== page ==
Muslims do feel at home in India: Salman Khurshid
Despite many provocations and allegations that cast doubt on their patriotism, Muslims do feel at home in India, says former Union Minister Salman Khurshid.
Jaipur: Despite many provocations and allegations that cast doubt on their patriotism, Muslims do feel at home in India, says former Union Minister Salman Khurshid.
"Muslims have played an important role in the Indian history they play one in the modern India too. And I think we were as a society and as a family looking at addressing these things till such time when some people decided to question it as appeasement, unfair discrimination and as leaning towards somebody for votes etc, even then Muslims do feel at home in India," Khurshid said at the ongoing Jaipur Literature Festival.
The Congress leader accompanied by his wife Louise Khurshid was here to launch his new book titled "At Home in India: The Muslim Saga".
"People think that Hindus and Muslims are two different segments of society. A minority or the majority. This is not true. This book is about all of us being one family and not just by way of a platitude but because it's a shared concern and many of the things that Muslims see or have been subjected to perhaps are not even known among other members of the family," he said.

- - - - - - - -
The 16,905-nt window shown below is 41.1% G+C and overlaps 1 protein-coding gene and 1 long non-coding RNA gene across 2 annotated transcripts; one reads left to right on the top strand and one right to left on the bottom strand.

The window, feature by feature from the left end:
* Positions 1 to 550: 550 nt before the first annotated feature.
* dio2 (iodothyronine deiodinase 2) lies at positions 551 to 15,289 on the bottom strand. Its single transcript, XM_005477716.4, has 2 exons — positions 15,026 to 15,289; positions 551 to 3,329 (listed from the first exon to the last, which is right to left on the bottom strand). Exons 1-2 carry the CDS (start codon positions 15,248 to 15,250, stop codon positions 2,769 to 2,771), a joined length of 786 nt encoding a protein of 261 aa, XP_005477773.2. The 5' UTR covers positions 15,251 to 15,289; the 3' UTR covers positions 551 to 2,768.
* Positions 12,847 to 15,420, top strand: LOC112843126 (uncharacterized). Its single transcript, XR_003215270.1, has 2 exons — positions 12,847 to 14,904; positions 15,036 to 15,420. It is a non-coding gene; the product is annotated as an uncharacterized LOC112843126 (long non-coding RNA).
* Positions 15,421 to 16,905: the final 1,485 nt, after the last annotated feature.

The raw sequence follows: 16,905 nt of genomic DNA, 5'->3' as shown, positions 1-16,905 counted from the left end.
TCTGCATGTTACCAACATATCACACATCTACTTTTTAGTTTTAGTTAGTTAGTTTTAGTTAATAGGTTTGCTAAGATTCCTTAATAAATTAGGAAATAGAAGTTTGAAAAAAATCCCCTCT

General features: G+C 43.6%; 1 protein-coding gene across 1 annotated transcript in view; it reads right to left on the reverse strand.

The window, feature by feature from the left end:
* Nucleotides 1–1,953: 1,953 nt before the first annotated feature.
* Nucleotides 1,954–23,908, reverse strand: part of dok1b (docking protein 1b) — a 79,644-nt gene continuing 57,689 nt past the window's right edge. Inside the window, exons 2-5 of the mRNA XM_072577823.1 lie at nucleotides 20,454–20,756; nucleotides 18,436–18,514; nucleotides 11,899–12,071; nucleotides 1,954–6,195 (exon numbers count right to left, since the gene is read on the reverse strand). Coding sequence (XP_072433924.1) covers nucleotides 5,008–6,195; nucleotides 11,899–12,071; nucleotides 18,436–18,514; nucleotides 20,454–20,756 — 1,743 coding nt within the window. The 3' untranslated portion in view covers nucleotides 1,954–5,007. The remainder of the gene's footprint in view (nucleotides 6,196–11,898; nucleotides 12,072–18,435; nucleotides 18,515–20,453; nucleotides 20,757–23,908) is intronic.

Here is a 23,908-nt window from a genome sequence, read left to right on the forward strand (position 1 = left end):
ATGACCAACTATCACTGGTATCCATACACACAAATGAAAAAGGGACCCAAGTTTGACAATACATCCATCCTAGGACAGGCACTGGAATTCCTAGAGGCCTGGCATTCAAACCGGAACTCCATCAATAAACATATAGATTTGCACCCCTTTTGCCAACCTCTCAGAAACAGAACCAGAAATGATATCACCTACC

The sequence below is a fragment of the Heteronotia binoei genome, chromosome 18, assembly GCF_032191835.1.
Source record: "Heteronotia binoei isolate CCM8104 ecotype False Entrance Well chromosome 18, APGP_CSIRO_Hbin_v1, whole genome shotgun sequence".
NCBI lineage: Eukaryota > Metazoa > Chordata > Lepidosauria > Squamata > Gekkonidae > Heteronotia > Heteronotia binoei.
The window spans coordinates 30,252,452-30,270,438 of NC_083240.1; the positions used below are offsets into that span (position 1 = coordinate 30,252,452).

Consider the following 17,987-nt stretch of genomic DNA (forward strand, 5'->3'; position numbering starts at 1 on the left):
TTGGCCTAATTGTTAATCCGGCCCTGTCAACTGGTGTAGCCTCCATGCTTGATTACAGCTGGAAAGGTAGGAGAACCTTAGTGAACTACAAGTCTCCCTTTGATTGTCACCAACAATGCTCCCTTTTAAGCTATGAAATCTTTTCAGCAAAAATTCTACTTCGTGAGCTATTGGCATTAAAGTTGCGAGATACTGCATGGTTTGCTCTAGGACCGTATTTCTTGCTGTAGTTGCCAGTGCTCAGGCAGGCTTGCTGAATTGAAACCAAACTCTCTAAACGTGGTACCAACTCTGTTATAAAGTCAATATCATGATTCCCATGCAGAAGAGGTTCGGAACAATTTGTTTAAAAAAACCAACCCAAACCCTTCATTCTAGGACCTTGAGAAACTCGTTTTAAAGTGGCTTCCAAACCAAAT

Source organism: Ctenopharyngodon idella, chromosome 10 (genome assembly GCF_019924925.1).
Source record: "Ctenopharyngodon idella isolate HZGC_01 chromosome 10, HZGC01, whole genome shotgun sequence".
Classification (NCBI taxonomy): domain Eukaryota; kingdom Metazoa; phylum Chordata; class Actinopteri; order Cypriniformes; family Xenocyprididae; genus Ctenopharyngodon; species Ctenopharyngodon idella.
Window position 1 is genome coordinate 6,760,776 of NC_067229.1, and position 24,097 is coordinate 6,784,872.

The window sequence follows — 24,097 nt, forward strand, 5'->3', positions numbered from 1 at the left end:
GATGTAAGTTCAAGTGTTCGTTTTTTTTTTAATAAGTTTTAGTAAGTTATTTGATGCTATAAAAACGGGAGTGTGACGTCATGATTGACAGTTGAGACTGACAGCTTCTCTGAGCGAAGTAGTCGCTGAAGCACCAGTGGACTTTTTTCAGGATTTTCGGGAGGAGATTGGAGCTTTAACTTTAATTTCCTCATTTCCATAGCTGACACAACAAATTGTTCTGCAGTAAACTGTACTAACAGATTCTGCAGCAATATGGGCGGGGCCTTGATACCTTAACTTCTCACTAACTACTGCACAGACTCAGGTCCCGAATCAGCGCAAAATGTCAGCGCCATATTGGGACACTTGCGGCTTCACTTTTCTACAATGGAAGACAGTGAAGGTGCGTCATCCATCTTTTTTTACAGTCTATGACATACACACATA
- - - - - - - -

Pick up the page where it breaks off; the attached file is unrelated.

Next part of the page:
He cited the Sachar Committe report constituted in 2005. as the "first official authentic version of the circumstances since independence which have been inflicted upon Muslims and how this could be addressed."
"My claim here is that this is not true, but if it is not true it must be understood by every Indian that and whatever needs to be done is the responsibility of every Indian and not of Muslims themselves.
"Perhaps strategically it may be more productive to have other people than Muslims speak for them. This is the secret of what we can do in this society and therefore I have written this book," he added.
Khurshid, clarified that its was his personal opinion and people were free to be objective, fair minded and secular to judge it.
"The world itself today is under attack but secular in the broader sense. I use the word liberal for secular. I think secular is only one part of the entire picture of what is liberal," he said.
The former minister's book covers a wide span from late century to the present and brings out the pivotal roles played by a galaxy of distinguished Indian Muslims.
The 61-year-old author who has previously penned the books "Beyond Terrorism: New Hope for Kashmir" and a play "Sons of Babur" describes in this book the origins of Aligarh Muslim University and Jamia Milia Islamia University and how several of their alumni had became part of freedom movement.